“If you’re daughter was raped and brutally murdered, wouldn’t you want the person who did it to be executed?”

This was a question posed to me some time ago by someone who was violently pro-death penalty. So much so, in fact, that he said that if he were wrongly convicted, he would, “take one for the team,” and still go forth with the execution because he believes capital punishment that much.

As someone who is vehemently anti-death penalty, I found this question initially unfair. It is an emotionally charged question, an obvious attempt not to get me to see what is right with execution, but instead to break with my own personal moral code.

I’m an emotional guy. I cried at the end of Old Yeller, Rainman, as well as at the end of an episode of Highway To Heaven where a poor, orphaned, mentally retarded, homeless boy had gotten in trouble for stealing food not to feed himself, but his only friend in the whole world; a cat.

But emotions are not morals. If anything, our moral codes are an attempt to master emotional impulses. We accept as a moral that stealing is wrong despite the fact that our desire for somethings would emotionally lead us to do so. We accept as a moral that killing is wrong despite the fact that the jerk that just cut around you on the freeway on ramp almost put you in a ditch and REALLY deserves it.

In 1988, presidential hopeful Michael Dukakis was sunk by a very similar question. In an attempt to melt the “Ice Man” image Dukakis had picked up through the campaign, Bernard Shaw asked whether the Democratic candidate would seek the death penalty for the hypothetical murderer/rapist of his wife. Dukakis immediately jumped into a manufactured answer that only solidified his emotionless image.

And so it became evident to me that to just consistently say “no” to the death penalty without looking into my own emotions just wouldn’t be enough. When I was asked that question, I have to admit that I thought it unfair because, yes, initiallyI would turn my back on my own belief. So instead of just brushing off the question put to me, I sought to answer it.

And the question I found myself really asking was, “what is justice?” Does the death penalty provide justice? To me, justice is a very abstract ideal, but it does entail reparation. In the case of murder, true reparation is impossible. My daughter cannot be returned to me.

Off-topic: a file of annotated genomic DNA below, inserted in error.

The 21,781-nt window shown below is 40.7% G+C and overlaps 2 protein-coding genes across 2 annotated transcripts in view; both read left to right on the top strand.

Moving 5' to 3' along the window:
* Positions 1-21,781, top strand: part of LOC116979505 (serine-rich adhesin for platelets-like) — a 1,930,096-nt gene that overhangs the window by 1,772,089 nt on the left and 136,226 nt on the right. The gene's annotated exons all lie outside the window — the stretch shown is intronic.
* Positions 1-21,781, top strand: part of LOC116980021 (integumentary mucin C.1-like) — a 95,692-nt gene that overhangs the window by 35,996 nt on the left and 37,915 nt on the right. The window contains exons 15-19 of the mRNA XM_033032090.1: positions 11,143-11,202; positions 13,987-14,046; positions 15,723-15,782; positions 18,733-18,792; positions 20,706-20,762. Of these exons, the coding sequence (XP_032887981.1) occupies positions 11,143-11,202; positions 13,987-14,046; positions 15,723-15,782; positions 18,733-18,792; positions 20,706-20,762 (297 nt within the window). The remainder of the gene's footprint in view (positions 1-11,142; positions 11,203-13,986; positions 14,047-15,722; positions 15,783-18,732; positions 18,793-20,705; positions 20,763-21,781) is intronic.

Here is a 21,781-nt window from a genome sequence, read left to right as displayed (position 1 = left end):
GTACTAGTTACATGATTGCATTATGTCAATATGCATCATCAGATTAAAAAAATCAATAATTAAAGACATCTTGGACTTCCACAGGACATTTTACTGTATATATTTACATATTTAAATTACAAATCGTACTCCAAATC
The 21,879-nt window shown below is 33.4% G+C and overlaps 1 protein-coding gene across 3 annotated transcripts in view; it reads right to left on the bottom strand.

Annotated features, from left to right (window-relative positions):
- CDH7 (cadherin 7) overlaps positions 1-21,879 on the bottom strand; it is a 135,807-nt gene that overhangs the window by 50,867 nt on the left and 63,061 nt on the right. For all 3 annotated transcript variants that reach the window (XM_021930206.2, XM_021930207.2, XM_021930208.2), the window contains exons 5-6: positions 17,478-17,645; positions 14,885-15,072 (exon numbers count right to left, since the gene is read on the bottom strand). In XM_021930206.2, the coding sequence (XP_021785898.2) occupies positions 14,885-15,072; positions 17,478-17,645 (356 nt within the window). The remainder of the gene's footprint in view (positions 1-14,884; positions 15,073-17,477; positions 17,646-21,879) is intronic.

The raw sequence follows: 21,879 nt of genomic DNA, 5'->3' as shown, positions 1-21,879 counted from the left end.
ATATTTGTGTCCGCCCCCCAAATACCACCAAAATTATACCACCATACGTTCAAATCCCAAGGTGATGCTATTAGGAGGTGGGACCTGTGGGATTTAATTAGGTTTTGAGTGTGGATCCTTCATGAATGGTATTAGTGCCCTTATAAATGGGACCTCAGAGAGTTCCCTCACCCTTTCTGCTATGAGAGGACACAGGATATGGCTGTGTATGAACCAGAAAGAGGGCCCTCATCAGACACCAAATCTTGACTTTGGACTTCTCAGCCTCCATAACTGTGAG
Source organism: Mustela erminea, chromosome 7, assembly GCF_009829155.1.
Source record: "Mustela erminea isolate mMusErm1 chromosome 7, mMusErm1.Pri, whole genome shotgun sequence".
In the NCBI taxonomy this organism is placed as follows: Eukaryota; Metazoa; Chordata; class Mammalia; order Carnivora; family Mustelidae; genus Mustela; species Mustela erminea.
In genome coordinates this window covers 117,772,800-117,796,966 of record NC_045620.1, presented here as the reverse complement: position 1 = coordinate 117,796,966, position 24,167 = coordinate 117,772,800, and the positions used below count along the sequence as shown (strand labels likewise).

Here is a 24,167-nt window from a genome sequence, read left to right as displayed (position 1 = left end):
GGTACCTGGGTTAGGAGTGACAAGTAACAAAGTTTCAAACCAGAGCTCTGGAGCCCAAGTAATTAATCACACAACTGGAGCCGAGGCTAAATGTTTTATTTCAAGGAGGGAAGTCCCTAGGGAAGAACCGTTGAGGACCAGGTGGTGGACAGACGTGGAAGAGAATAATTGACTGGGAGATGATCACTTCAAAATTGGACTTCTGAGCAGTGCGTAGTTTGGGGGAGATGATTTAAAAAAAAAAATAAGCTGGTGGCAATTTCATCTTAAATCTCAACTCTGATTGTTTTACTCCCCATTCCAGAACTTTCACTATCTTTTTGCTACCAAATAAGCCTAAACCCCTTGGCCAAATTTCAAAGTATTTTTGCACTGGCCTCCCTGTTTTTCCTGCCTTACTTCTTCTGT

The Death Penalty, incapable of resurrecting my slain daughter, could not provide reparation, and therefore does not provide justice. The Death Penalty provides revenge, it provides punishment, but it does not provide justice. In further delving into reflection, I asked myself what does come of the Death Penalty? More death. That is all. We have hopes and dreams for our children, aspirations. If my child’s life is cut short, those dreams are lost, and if all I have for recompense is more death, not only would I not feel satisfied, but also I would feel a little guilty.

So what’s the answer? What, to me, would provide justice? Atonement. My daughter’s life was full of promise and hope, full of the possibility of touching lives and making the world a better place. That is what I want from the murderer of my child.

If you would like an example, I present to you Stanley “Tookie” Williams. Stanley is currently on San Quentin’s Death Row, and is scheduled for execution on Dec. 13th. Convicted for murder in 1979, Tookie is also a co-founder of the infamous “Crips” gang. He’s also, since first put on death row, been nominated five times for the Nobel Peace Prize.

See, Tookie has dedicatedhis life after death to redemption. Even more remarkably, he has fought continuously to repair the greater sin of creating the Crips gang which has for decades lead to countless young deaths all throughout America. He has been instrumental in the facilitation of a truce between the Crips and the Bloods in LA, and with only a matter of two weeks before the end of his life, he’s still working to complete two books. One is a political book, but the other is another addition to his 10 book children’s series encouraging youths to avoid the gang lifestyle.

That, at least to me, is justice. I only hope that Gov. Schwarzenegger sees it as such too.


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